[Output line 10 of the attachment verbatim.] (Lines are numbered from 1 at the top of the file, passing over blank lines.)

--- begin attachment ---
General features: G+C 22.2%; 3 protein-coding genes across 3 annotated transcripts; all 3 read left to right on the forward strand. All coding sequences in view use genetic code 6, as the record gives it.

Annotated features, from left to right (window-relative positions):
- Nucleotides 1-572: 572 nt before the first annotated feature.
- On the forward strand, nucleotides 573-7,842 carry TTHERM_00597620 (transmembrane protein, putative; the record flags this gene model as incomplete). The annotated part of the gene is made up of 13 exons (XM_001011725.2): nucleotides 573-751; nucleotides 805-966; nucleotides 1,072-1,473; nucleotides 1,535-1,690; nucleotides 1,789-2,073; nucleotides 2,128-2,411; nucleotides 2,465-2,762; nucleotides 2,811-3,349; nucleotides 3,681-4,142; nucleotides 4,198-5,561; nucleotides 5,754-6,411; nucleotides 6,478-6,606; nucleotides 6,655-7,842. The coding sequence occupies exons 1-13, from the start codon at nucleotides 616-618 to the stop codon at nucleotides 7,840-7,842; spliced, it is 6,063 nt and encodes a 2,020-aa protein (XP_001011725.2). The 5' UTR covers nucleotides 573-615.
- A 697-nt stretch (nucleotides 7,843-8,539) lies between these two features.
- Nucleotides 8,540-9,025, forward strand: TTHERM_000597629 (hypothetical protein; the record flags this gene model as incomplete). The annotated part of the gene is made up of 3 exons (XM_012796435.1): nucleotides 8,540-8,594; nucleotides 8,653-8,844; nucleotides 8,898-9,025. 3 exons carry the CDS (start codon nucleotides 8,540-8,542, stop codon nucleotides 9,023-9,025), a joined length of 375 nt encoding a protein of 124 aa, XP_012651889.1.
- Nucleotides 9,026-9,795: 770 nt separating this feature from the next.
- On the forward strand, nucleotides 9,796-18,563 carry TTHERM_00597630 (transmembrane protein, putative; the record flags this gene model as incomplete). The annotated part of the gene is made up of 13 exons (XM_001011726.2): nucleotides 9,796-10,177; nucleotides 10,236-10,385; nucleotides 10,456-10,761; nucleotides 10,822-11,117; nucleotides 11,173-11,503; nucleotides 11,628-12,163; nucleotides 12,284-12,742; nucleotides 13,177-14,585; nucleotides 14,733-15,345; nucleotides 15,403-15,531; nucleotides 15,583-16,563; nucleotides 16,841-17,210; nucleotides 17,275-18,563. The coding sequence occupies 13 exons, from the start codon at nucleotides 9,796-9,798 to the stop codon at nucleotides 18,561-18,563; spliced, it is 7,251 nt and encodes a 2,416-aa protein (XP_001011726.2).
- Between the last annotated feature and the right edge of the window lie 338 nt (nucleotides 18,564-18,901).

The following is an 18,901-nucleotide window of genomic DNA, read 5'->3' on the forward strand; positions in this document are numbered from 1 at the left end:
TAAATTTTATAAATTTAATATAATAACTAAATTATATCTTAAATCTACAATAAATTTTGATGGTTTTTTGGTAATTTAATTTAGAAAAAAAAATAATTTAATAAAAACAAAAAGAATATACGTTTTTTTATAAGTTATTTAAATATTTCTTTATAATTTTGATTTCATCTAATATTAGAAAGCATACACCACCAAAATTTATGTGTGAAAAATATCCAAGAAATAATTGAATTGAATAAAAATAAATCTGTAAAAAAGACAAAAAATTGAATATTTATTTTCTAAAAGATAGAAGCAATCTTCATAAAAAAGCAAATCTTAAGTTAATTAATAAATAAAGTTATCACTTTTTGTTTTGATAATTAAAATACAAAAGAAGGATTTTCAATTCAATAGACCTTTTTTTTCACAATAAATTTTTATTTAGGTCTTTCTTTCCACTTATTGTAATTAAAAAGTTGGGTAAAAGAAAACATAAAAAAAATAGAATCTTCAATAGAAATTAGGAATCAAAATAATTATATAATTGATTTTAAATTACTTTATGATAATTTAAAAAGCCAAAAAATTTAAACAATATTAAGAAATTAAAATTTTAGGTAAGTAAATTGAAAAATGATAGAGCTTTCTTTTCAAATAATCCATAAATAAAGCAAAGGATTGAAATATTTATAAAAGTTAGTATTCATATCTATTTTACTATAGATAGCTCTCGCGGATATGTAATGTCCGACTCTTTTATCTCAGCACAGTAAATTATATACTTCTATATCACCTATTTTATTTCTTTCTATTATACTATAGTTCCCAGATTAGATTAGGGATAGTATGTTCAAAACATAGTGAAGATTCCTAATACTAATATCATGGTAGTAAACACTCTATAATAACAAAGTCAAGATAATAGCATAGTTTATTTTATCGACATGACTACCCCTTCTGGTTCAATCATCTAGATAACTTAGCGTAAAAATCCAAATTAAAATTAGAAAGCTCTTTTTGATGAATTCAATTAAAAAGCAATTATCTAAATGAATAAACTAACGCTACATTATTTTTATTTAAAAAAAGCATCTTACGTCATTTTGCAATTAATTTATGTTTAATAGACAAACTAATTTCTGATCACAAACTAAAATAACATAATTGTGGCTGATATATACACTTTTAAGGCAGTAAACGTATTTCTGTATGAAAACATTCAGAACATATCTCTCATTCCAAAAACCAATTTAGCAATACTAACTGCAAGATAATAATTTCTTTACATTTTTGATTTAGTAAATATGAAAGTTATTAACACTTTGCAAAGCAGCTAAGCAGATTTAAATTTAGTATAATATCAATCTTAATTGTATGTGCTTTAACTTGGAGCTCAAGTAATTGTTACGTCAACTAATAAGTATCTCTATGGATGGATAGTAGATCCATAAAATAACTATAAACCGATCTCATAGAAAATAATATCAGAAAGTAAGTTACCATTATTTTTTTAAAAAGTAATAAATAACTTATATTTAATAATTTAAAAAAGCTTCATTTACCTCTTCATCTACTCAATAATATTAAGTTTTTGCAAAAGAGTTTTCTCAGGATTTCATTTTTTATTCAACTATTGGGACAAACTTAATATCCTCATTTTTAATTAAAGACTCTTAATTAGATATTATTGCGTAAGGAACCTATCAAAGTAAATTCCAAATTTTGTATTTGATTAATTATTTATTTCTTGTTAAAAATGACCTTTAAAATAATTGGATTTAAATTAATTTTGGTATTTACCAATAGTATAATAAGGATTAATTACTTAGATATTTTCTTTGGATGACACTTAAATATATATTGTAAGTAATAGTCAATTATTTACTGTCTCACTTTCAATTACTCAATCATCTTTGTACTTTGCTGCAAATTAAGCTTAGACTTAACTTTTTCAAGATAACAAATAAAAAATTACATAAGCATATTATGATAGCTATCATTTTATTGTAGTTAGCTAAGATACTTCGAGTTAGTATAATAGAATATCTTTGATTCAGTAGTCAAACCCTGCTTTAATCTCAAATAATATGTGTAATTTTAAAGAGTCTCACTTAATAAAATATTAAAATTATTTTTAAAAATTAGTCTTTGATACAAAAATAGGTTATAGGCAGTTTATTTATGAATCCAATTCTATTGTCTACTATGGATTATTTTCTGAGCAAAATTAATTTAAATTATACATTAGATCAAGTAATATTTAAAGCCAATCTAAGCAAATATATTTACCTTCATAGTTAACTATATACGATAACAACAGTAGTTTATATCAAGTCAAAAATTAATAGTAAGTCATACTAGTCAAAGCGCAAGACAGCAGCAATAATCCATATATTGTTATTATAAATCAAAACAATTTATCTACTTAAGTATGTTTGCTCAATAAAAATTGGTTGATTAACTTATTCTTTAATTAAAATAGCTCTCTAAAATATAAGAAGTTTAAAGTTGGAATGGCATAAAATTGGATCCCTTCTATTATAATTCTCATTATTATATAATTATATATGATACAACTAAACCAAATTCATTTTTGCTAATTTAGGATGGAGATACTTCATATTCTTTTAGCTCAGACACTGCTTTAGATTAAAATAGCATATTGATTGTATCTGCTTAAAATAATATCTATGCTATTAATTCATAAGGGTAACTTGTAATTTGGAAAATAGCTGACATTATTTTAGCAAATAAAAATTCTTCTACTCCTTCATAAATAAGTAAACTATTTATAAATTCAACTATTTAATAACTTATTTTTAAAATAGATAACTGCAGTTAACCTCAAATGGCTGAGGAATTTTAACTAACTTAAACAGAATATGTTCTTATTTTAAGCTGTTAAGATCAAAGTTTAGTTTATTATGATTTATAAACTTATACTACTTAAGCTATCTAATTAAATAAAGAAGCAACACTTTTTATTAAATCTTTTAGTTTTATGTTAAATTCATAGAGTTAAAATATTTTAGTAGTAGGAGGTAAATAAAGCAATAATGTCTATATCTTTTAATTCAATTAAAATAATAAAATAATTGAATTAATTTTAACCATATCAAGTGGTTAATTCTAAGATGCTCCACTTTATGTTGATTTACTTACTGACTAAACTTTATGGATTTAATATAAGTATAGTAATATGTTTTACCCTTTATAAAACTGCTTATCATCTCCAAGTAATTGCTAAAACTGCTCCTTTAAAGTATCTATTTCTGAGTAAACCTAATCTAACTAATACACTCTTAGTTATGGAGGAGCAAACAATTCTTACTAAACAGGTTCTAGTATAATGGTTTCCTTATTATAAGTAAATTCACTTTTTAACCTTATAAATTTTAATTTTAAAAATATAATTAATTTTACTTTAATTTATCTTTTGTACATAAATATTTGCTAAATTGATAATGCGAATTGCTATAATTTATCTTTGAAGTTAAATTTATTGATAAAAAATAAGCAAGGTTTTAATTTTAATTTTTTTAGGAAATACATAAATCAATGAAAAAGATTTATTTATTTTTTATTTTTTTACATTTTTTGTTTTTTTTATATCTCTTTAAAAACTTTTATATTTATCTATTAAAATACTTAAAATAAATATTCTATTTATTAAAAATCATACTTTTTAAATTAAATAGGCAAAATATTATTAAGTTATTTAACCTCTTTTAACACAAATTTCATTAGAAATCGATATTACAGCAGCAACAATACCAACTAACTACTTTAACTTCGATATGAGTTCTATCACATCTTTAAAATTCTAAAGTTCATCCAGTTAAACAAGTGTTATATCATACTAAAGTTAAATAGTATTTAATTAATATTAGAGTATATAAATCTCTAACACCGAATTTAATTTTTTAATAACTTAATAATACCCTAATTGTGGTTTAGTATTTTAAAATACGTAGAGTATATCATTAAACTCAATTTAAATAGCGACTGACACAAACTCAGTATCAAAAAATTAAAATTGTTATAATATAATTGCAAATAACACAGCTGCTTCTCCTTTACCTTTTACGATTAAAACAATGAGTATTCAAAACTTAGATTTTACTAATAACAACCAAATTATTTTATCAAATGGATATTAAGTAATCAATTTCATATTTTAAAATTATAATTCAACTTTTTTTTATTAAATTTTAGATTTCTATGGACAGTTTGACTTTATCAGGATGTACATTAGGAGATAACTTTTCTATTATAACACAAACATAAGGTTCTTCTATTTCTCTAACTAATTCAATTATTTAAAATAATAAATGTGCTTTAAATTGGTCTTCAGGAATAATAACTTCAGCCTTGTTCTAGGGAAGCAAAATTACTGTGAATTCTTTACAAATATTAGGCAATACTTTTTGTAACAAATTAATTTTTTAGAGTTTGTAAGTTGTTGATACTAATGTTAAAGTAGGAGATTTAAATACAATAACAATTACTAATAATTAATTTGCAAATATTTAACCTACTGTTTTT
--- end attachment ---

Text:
The following is an 18,901-nucleotide window of genomic DNA, read 5'->3' on the forward strand; positions in this document are numbered from 1 at the left end: